Review Summary: 18 years late to the death ‘n’ roll party, but worth the wait
Hearing a band alter their sound isn’t anything unusual – some folks enjoy searching for their musical identity and trying new things, so they cover different ground from album to album. The situation becomes problematic when the new sound is widely regarded as somewhat inferior to the band’s prior glory days, but the band themselves feel it suits them much better and fits them as musicians, and they keep pushing out record after record of their freshly adapted style. The most prominent example of such an occurrence in the realm of death metal is Entombed – the Swedish titans released two classic albums before adding a distinct rock influence to their music. They’ve continued making records over the years, sprinkling in different flavoring each time around, but fewer people bother checking them out.
The story of the music of Disgrace, a Finnish death-turned-rock group, is pretty similar. The fundamental difference is that they’re not considered one of the cornerstones of death metal like their aforementioned neighbors, but their demo-era material is revered for its monolithic riffage and pulverizing atmosphere. Disgrace’s debut full length, Grey Misery, started showing a subtle rock influence that took over completely when the band decided to pursue that direction as it fit their throbbing live show better. True, 1996’s Superhuman Dome is a petroleum-soaked, rollicking affair, but it has nothing to do with the style the band showcased on their early tapes. And somewhere in the middle of it all sat Vol. II: Black Lizards Cry – a full length the band recorded after Grey Misery, shelved because of the label evaporating. I was always hoping it would surface one day via some bootleg tape rip, as I was curious just how much rock influence would be prominent in this lost link in Disgrace’s evolution… fortunately, Svart Records (a phenomenal outlet responsible for re-releasing Rippikoulu’s masterpiece Musta Seremonia, among others) managed to coax a tape of this out of the band and finally released it for the world to take in.
So, now that the material is obtainable, does it make the evolution of Disgrace’s sound more cohesive" Yes, it does, and it does it with style that few other death ‘n’ roll releases manage to maintain. As mentioned earlier, Disgrace’s motivation for altering their style was to let them better adapt to the ferocity of their live gigs, and the sheer vitriol truly shines through, grabbing the listeners mercilessly by their necks and pulling them straight into a sea of churning riffs, rallying percussion and bellowed vocals. Take Grey Misery’s non-demo tracks, add a considerable amount of bounce and balls, and you get this. When compared to its predecessor, the stylistic homogeneity and record brevity (the thing clocks in at just over half an hour) help improve the impression.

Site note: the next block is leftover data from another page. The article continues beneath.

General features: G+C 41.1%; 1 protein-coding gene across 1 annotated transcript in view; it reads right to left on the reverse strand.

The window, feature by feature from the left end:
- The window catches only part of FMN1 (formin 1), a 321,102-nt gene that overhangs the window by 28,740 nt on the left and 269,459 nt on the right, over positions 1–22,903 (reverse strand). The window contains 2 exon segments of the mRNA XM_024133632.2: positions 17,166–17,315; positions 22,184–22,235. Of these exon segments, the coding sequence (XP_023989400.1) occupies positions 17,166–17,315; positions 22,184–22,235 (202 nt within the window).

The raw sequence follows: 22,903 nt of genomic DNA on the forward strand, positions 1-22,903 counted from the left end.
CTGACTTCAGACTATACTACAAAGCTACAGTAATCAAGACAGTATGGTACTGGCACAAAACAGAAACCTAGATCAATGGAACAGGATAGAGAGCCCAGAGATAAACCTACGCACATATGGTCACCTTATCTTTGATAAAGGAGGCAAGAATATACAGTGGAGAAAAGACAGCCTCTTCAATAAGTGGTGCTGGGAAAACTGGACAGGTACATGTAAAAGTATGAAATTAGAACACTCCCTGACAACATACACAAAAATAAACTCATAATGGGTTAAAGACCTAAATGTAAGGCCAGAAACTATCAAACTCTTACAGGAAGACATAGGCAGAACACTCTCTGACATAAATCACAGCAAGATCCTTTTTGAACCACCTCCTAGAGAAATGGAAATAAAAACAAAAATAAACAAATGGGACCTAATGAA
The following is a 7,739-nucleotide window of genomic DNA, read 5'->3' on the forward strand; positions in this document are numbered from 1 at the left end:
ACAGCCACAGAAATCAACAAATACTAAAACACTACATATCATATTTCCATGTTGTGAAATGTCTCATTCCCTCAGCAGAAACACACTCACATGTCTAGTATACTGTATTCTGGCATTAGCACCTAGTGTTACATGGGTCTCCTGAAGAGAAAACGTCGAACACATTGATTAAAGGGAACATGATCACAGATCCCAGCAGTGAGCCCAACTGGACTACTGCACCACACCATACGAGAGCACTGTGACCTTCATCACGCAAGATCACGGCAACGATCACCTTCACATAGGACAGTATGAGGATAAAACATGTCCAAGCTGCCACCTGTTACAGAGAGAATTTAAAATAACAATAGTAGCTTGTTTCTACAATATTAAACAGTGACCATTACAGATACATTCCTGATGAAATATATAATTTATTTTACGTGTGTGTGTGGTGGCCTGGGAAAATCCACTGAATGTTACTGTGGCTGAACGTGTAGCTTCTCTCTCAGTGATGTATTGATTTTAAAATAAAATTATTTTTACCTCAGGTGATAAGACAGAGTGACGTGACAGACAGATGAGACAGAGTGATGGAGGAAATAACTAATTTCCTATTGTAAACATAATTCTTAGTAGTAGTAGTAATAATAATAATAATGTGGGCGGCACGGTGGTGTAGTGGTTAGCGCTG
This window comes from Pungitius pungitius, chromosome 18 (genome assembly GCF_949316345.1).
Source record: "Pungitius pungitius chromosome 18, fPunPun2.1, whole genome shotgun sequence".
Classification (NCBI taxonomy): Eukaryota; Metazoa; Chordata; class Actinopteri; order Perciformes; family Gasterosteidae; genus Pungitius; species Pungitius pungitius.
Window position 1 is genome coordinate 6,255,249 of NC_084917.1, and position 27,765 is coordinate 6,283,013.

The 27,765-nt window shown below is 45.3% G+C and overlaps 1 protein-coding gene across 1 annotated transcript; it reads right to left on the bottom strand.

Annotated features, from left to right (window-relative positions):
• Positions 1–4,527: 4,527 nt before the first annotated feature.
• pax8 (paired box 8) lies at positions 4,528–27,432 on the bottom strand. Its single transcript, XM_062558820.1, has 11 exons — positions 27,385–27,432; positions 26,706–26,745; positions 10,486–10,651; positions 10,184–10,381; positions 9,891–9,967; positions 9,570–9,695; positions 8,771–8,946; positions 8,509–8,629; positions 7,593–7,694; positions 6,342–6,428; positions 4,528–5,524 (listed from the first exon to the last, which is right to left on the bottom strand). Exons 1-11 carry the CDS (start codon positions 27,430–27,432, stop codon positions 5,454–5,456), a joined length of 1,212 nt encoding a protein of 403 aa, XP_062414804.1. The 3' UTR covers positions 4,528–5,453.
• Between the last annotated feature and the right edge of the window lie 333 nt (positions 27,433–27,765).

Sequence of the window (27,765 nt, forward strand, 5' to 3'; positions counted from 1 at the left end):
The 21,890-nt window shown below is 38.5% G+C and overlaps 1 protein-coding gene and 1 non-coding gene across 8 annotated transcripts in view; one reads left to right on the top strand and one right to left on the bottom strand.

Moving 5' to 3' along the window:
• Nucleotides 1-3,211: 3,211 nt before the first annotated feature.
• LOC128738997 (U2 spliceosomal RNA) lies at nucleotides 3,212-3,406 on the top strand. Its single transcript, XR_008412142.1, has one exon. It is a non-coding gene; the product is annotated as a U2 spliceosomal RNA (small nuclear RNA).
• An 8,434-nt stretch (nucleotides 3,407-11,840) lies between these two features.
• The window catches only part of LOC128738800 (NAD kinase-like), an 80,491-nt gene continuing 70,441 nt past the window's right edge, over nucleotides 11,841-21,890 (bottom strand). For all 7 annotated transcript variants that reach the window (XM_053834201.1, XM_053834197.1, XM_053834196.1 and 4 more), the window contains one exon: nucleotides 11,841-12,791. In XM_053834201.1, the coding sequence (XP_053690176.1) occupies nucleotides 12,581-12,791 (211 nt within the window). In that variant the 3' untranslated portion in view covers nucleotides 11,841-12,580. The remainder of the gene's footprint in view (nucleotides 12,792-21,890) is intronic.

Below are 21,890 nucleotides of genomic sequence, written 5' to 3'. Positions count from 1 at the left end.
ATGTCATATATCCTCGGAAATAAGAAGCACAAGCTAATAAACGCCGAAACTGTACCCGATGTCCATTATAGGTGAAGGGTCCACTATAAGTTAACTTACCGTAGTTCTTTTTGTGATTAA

What’s in store musically" Pure formative death ‘n’ roll of the highest caliber. The guitars and drums lock into lively, grooving riffs caught somewhere between tried-and-true hard rock and death metal. If you’re after violent displays of ferocious blasting and tremolo picking, this record won’t do the trick… but it has to be said that the bouncy, vibrant riffing radiates a contagious, head-bobbing energy that isn’t to be neglected either. Disgrace have a fantastic grasp of the art of the buildup, and are not afraid to use it to truly ramp up the energy level in a way that directly dropping a supercharged riff wouldn’t accomplish. The songs are well-structured, handling the mildly truncated tempo gearbox masterfully and throwing in the occasional slowdown/clean break at just the right moments. “Forever” almost goes overboard by meshing in some spoken word sections over a rolling bass vamp (you get to hear the guy’s ridiculous accent in all its glory) and off-the-wall acoustic resurrection towards the end, but overall it’s a pleasant change of pace for the record.
Picking standouts is challenging, as a high level of quality is maintained throughout. “Distress” does a phenomenal job as an opener, slowly leading the other instruments in with a fantastically toe-tapping, choppy riff that gives way to a bunch of particularly memorable grooves and juicy lead work, but something has to be said about “Mindblade” with its downward evil buildup and energetic outro twist. A few songs tend to blend, but most of them have an identifying factor that enables the listener to easily tell them apart without studiously memorizing the CD.
It’s a pity that this has been buried for so long, if it got released as planned back in 1993 it could have given Wolverine Blues and the others a run for their money, or at least joined the slim pantheon of good death ‘n’ roll. Still, it’s good that it got released now, as the record sure as heck deserves it. Disgrace easily accomplished their goal of creating driving music for a stomping live show (I can effortlessly imagine the crowd going completely bonkers during the likes of “The Earth Silence” post-acoustic intro), and it’s a pity that they didn’t linger around this style longer. It packs enough punch, that’s for sure. But hey, whatever makes the guys happy, at least they do what they want, they deserve it for their phenomenal demos... and for this as well.